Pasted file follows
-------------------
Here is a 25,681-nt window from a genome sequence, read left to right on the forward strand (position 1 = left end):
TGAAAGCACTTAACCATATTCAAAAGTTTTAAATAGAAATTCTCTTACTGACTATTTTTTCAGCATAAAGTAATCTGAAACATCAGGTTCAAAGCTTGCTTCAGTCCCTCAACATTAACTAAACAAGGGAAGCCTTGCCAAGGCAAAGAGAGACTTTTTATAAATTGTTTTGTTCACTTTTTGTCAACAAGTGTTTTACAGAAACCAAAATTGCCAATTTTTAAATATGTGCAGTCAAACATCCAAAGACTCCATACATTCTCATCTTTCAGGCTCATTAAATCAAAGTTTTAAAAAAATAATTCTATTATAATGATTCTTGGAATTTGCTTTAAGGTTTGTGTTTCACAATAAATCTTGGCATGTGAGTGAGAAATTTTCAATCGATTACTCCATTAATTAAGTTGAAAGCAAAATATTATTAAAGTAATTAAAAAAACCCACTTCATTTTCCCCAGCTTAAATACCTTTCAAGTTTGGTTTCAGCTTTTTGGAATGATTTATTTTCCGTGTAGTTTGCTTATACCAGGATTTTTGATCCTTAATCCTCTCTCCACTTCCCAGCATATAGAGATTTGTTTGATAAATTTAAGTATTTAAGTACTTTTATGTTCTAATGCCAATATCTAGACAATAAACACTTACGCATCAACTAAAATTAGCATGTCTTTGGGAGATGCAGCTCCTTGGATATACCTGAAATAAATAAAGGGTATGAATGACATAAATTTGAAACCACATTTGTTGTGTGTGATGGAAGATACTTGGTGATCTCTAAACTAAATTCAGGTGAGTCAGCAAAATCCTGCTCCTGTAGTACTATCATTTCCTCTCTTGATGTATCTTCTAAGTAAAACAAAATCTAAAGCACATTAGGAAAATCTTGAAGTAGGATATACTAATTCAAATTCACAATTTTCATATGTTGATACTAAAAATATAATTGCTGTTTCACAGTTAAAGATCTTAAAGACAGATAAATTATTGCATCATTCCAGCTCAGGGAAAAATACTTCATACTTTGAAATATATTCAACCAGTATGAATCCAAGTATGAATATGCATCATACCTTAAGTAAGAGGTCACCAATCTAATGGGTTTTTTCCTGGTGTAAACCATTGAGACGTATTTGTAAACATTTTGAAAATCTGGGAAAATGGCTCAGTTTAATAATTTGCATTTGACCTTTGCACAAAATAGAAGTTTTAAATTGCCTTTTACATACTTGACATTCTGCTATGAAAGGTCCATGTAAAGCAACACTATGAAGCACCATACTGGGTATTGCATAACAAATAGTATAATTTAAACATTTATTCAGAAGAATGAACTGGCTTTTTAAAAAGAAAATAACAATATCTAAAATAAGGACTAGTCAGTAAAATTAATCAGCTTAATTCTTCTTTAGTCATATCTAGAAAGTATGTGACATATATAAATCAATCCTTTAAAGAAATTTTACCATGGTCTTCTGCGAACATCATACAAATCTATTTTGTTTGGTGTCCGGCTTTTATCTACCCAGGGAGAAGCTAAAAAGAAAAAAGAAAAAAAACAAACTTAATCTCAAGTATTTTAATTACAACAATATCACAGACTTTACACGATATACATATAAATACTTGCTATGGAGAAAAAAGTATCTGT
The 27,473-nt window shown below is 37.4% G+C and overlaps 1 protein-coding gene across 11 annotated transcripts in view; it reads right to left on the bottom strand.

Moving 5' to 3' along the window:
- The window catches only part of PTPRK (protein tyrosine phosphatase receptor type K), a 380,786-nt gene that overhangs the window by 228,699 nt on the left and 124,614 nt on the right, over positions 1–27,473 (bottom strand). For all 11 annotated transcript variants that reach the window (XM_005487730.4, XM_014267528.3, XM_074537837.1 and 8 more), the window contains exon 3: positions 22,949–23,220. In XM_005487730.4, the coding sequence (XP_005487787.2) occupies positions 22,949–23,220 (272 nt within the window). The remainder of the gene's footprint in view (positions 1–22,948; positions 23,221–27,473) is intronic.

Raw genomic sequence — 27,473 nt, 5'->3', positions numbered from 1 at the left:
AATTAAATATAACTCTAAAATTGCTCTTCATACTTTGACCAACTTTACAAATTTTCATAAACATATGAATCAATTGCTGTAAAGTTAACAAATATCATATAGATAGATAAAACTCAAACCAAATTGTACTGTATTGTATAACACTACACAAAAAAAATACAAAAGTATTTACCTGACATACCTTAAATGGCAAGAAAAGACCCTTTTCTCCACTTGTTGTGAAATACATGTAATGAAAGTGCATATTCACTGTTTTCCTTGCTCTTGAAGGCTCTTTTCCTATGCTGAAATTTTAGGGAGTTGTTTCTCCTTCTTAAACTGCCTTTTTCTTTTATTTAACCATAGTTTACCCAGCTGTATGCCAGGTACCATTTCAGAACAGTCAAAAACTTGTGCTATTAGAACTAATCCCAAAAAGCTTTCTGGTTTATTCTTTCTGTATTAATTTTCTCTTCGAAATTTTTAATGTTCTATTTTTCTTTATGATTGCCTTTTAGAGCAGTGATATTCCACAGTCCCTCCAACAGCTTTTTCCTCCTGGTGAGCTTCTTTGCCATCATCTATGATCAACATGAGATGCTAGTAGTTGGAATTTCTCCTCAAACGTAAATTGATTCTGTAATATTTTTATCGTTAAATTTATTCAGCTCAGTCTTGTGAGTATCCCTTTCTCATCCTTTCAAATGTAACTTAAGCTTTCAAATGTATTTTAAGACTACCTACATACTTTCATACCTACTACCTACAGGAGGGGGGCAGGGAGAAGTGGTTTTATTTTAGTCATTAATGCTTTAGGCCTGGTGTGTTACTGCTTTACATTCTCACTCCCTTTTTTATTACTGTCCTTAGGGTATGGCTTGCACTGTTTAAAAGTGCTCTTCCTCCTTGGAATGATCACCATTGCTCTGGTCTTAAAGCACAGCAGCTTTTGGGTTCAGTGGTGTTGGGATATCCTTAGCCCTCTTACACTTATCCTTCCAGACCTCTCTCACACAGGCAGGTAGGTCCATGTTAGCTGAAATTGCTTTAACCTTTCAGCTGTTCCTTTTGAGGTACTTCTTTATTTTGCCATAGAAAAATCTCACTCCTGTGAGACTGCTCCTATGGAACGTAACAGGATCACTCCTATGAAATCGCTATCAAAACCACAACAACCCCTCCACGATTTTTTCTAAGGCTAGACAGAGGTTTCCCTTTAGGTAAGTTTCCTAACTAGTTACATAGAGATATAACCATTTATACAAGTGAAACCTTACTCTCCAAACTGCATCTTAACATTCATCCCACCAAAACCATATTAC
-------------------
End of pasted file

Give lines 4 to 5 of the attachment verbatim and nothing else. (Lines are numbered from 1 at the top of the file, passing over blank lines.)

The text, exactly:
Moving 5' to 3' along the window:
- The window catches only part of PTPRK (protein tyrosine phosphatase receptor type K), a 380,786-nt gene that overhangs the window by 228,699 nt on the left and 124,614 nt on the right, over positions 1–27,473 (bottom strand). For all 11 annotated transcript variants that reach the window (XM_005487730.4, XM_014267528.3, XM_074537837.1 and 8 more), the window contains exon 3: positions 22,949–23,220. In XM_005487730.4, the coding sequence (XP_005487787.2) occupies positions 22,949–23,220 (272 nt within the window). The remainder of the gene's footprint in view (positions 1–22,948; positions 23,221–27,473) is intronic.